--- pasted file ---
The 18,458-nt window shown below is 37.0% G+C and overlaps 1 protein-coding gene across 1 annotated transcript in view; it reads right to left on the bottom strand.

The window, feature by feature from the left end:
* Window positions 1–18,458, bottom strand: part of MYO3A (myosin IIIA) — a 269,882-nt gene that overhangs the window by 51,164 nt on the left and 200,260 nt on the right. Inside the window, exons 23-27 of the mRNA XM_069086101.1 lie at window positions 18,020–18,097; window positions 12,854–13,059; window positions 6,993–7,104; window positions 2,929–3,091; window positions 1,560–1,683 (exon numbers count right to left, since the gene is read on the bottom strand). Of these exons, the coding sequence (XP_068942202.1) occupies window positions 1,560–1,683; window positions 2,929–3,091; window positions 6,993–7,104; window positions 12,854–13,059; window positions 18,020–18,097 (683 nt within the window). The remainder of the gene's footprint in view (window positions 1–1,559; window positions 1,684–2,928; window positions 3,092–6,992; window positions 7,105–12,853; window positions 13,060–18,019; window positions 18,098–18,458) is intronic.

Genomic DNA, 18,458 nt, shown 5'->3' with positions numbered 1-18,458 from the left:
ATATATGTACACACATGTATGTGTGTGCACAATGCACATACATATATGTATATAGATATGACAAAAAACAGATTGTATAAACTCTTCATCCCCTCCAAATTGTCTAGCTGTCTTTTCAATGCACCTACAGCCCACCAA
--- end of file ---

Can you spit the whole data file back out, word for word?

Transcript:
The 18,458-nt window shown below is 37.0% G+C and overlaps 1 protein-coding gene across 1 annotated transcript in view; it reads right to left on the bottom strand.

The window, feature by feature from the left end:
* Window positions 1–18,458, bottom strand: part of MYO3A (myosin IIIA) — a 269,882-nt gene that overhangs the window by 51,164 nt on the left and 200,260 nt on the right. Inside the window, exons 23-27 of the mRNA XM_069086101.1 lie at window positions 18,020–18,097; window positions 12,854–13,059; window positions 6,993–7,104; window positions 2,929–3,091; window positions 1,560–1,683 (exon numbers count right to left, since the gene is read on the bottom strand). Of these exons, the coding sequence (XP_068942202.1) occupies window positions 1,560–1,683; window positions 2,929–3,091; window positions 6,993–7,104; window positions 12,854–13,059; window positions 18,020–18,097 (683 nt within the window). The remainder of the gene's footprint in view (window positions 1–1,559; window positions 1,684–2,928; window positions 3,092–6,992; window positions 7,105–12,853; window positions 13,060–18,019; window positions 18,098–18,458) is intronic.

Genomic DNA, 18,458 nt, shown 5'->3' with positions numbered 1-18,458 from the left:
ATATATGTACACACATGTATGTGTGTGCACAATGCACATACATATATGTATATAGATATGACAAAAAACAGATTGTATAAACTCTTCATCCCCTCCAAATTGTCTAGCTGTCTTTTCAATGCACCTACAGCCCACCAA